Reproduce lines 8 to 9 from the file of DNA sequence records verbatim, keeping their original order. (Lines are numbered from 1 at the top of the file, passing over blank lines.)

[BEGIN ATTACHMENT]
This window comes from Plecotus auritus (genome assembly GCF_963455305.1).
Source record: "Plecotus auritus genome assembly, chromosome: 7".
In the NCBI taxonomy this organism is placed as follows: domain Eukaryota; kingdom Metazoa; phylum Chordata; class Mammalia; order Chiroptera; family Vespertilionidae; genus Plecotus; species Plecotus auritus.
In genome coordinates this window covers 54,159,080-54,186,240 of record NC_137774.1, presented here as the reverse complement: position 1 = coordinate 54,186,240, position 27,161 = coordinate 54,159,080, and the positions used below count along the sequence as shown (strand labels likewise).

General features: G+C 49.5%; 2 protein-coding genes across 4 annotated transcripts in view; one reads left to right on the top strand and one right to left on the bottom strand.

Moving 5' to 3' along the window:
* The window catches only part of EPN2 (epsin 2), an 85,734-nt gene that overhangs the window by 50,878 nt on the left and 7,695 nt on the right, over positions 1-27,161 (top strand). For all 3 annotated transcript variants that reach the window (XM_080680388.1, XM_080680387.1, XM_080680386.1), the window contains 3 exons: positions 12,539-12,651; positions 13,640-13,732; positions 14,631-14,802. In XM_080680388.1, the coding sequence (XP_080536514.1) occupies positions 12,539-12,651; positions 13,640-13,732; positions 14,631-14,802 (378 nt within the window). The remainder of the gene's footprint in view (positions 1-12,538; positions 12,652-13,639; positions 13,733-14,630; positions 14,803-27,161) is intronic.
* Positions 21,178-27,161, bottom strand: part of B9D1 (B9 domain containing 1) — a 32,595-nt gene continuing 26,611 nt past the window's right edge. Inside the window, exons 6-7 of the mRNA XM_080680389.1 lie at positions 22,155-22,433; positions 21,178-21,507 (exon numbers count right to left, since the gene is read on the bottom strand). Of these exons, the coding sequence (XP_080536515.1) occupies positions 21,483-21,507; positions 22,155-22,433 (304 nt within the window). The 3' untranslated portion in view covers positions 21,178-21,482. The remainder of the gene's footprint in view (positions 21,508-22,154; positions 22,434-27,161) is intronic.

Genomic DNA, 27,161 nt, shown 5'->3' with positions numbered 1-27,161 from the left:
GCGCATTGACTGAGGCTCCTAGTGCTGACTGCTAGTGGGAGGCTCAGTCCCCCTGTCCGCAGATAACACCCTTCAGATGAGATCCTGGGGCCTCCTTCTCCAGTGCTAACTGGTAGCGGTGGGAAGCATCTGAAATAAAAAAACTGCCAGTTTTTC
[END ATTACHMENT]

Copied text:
* Positions 21,178-27,161, bottom strand: part of B9D1 (B9 domain containing 1) — a 32,595-nt gene continuing 26,611 nt past the window's right edge. Inside the window, exons 6-7 of the mRNA XM_080680389.1 lie at positions 22,155-22,433; positions 21,178-21,507 (exon numbers count right to left, since the gene is read on the bottom strand). Of these exons, the coding sequence (XP_080536515.1) occupies positions 21,483-21,507; positions 22,155-22,433 (304 nt within the window). The 3' untranslated portion in view covers positions 21,178-21,482. The remainder of the gene's footprint in view (positions 21,508-22,154; positions 22,434-27,161) is intronic.

Genomic DNA, 27,161 nt, shown 5'->3' with positions numbered 1-27,161 from the left: